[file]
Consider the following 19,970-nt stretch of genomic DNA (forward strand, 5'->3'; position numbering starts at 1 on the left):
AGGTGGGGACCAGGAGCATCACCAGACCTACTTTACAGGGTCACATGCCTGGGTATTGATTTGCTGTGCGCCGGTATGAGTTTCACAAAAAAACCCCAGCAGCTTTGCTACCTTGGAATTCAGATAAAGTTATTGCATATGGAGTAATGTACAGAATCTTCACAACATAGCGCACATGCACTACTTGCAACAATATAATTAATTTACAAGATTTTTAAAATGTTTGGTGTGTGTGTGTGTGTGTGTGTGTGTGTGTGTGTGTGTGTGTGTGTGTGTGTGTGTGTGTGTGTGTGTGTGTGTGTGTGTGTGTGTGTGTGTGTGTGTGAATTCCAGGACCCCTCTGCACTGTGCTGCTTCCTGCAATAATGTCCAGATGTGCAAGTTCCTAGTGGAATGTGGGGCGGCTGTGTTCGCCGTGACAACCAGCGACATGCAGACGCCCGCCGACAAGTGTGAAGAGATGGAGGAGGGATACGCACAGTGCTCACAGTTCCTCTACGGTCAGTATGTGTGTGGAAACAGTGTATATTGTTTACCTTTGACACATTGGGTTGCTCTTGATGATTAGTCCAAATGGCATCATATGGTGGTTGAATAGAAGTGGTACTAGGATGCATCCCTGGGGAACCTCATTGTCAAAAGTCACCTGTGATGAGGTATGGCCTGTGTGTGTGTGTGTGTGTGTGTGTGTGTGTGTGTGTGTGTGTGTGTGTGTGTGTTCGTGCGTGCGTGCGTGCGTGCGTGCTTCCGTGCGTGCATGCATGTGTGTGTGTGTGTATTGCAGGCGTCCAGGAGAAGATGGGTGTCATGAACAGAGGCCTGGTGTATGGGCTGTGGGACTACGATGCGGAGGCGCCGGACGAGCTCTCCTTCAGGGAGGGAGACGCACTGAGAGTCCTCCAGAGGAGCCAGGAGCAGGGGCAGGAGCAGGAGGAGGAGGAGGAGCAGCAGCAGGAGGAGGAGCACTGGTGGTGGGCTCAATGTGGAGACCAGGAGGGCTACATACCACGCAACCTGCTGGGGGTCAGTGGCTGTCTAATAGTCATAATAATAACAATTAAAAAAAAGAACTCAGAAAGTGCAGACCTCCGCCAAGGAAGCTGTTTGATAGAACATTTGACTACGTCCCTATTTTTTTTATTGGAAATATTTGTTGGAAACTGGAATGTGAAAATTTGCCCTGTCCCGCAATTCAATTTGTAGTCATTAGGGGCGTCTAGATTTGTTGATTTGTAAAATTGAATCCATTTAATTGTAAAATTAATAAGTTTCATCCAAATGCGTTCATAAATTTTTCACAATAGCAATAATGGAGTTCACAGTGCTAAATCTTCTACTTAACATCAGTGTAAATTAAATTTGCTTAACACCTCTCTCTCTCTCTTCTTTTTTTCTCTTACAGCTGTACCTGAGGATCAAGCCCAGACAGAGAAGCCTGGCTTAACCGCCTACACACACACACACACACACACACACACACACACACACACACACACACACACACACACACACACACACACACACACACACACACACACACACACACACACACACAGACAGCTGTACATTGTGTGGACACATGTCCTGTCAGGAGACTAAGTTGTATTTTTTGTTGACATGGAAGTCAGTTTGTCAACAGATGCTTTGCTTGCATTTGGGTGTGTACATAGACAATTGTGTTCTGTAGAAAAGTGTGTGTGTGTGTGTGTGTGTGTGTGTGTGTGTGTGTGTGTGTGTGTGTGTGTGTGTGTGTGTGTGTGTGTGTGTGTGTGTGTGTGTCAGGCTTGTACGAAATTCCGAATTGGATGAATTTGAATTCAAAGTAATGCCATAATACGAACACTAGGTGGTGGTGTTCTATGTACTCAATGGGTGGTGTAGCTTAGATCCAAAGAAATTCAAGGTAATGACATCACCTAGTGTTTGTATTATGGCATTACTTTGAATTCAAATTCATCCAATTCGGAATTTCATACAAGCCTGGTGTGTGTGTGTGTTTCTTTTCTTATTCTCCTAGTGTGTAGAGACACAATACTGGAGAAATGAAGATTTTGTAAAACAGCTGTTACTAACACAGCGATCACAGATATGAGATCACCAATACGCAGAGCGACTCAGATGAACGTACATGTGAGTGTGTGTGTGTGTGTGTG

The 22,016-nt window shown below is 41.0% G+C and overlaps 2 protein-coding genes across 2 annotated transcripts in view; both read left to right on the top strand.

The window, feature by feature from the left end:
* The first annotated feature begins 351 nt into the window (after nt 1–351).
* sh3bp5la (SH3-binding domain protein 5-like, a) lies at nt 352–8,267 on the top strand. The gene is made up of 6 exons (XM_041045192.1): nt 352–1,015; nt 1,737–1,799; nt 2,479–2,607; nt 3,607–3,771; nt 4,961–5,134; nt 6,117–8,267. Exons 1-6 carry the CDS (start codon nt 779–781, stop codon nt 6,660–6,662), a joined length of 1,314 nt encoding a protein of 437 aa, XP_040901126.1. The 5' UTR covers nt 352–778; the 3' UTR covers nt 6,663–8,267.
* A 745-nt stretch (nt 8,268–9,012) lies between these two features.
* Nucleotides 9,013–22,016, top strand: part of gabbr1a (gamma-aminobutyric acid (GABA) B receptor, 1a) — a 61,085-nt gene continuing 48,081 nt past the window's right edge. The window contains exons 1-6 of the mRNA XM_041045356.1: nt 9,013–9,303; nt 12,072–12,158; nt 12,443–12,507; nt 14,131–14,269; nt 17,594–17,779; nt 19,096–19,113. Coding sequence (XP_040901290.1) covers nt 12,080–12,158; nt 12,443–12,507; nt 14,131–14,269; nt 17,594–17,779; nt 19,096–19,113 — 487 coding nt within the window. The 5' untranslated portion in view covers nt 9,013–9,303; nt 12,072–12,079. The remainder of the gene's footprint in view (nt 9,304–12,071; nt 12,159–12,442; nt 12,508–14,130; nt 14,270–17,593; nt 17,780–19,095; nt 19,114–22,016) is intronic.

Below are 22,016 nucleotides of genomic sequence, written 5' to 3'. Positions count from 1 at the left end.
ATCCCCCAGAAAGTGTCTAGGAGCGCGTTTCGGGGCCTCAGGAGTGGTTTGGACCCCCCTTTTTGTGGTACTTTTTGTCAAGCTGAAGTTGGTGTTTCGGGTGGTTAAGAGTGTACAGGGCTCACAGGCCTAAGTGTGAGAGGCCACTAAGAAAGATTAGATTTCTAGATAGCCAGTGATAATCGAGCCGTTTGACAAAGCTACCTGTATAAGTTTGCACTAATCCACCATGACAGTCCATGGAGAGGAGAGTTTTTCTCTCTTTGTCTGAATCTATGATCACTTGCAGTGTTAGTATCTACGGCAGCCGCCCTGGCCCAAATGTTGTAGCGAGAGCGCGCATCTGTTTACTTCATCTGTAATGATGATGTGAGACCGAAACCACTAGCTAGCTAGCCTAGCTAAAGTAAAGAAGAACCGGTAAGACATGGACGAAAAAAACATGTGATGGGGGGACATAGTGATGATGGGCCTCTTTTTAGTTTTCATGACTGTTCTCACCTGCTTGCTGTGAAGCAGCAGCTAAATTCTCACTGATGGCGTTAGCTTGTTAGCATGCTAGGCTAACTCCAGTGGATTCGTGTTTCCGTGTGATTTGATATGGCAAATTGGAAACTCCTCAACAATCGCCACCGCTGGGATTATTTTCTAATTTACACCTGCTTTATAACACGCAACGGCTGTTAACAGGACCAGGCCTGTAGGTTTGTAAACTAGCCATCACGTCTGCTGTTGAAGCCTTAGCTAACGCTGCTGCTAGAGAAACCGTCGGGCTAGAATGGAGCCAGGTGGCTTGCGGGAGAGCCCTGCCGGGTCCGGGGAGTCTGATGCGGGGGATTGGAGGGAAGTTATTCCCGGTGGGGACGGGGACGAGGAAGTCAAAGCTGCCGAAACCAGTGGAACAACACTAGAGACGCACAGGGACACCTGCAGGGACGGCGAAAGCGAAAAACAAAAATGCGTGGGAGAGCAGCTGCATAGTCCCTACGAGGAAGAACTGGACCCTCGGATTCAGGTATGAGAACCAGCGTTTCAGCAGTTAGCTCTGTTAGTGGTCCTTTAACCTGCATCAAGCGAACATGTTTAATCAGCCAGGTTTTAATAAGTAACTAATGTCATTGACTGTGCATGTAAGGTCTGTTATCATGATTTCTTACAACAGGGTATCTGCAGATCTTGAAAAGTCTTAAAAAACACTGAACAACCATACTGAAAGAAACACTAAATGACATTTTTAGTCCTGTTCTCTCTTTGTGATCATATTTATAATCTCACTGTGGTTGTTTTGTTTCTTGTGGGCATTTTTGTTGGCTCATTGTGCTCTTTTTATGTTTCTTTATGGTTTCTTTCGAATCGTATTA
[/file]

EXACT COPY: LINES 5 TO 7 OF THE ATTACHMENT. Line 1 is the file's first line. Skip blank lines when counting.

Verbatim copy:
* The first annotated feature begins 351 nt into the window (after nt 1–351).
* sh3bp5la (SH3-binding domain protein 5-like, a) lies at nt 352–8,267 on the top strand. The gene is made up of 6 exons (XM_041045192.1): nt 352–1,015; nt 1,737–1,799; nt 2,479–2,607; nt 3,607–3,771; nt 4,961–5,134; nt 6,117–8,267. Exons 1-6 carry the CDS (start codon nt 779–781, stop codon nt 6,660–6,662), a joined length of 1,314 nt encoding a protein of 437 aa, XP_040901126.1. The 5' UTR covers nt 352–778; the 3' UTR covers nt 6,663–8,267.
* A 745-nt stretch (nt 8,268–9,012) lies between these two features.